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Achieving more with less sensor data

Improved estimation of measurement uncertainty for interpolated measurement data

PTB-News 1.2024
15.01.2024
Especially interesting for

Temperature measurement

Coordinate metrology

Smart buildings / IoT for buildings

Calibration laboratories

In principle, sensor networks and appropriate interpolation methods can be used to determine the temperature at any desired location in a room. The reliability of such interpolated data was tested at PTB.

Schematic representation of the measuring room with a few sensors. By means of this new method, temperatures and their uncertainties can be estimated at any desired location based on local sensor data.

For this purpose, the geostatistical interpolation method called “kriging” (after Daniel G. Krige) was applied. The known temperatures at the sensor positions are used to determine the best linear unbi-ased estimate of the temperature at a location that is not near a sensor. The interpolated temperature is modeled as a realization of a random variable with an associated mean value and standard deviation. The standard deviation or, in case of changing sensor data, its mean value, can be considered as the interpolation’s contribution to the uncertainty of the estimated temperature.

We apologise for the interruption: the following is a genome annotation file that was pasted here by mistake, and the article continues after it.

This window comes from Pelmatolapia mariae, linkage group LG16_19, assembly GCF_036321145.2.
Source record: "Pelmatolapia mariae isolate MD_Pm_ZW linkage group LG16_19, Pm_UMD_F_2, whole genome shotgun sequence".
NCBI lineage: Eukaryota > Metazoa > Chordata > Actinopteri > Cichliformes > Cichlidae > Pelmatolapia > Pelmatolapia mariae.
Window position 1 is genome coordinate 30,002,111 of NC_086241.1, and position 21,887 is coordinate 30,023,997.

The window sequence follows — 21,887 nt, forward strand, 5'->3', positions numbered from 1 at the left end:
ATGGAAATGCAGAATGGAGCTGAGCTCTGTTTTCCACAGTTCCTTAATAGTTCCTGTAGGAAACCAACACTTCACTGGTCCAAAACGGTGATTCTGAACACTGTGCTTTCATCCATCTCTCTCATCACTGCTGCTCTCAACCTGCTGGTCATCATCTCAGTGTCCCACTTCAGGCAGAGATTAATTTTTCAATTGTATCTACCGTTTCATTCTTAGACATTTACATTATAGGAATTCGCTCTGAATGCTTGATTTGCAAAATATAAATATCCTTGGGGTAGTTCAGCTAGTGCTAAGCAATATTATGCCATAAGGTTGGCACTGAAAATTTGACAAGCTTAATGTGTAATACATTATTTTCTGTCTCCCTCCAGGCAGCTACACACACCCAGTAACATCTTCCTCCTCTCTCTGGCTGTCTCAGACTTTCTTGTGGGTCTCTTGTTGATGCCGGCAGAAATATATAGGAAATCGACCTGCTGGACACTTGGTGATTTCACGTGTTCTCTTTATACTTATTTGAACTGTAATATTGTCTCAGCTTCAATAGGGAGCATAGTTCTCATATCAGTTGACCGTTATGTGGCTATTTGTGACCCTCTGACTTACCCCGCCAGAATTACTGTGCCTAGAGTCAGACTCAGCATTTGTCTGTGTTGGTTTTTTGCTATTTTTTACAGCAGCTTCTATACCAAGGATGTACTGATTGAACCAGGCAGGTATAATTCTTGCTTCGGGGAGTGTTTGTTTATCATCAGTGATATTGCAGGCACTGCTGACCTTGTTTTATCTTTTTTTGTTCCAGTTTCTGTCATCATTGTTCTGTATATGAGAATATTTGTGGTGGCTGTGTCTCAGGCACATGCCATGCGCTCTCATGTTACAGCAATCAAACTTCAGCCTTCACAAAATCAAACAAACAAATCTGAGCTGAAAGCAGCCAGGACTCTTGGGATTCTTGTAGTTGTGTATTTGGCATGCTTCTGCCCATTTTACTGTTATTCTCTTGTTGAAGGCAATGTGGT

In order to take into account the uncertainty contributions of the sensors as well, a new method was developed at PTB. If the measurement uncertainties of the individual sensors are known, e.g. from calibrations, their influence on the interpolated values can be determined by means of a Monte Carlo simulation. The values provided by the sensors are randomly changed within the range of their measurement uncertainty and the effect on the interpolated random variable is determined. If this process is repeated frequently enough, the standard deviation of the interpolated temperature caused by the variation in sensor data can be determined.

The new method was demonstrated using an air-conditioned laboratory room with two coordinate measuring machines as an example. The room is equipped with 24 platinum resistance thermometers spread around the space to monitor spatial and temporal temperature variations. As anticipated, the interpolated values and their uncertainties primarily depend on the values of the closest sensor. These values usually have a lower uncertainty. Moreover, this has demonstrated that the method can be used to detect undesired heat sources.

The method is not limited to temperature measurements. It can also be applied to sensor networks for any other measurand. It was deliberately designed to be universal and can, amongst other things, also be used when sensors of different qualities are being combined. Apart from spatial interpolation, temporal interpolation is also possible and can be used to estimate missing measurement values, which ensures a robust reaction in case of potential sensor failures.

Contact

Anupam Vedurmudi

Department 9.4

Metrology for Digital Transformation

Phone: +49 531 592-9413
Opens local program for sending emailanupam.vedurmudi(at)ptb.de

Scientific publication

A. P. Vedurmudi, K. Janzen, M. Nagler, S. Eichstaedt: Uncertainty-aware temperature interpolation for measurement rooms using ordinary Kriging. Meas. Sci. Technol. 34, 064007 (2023)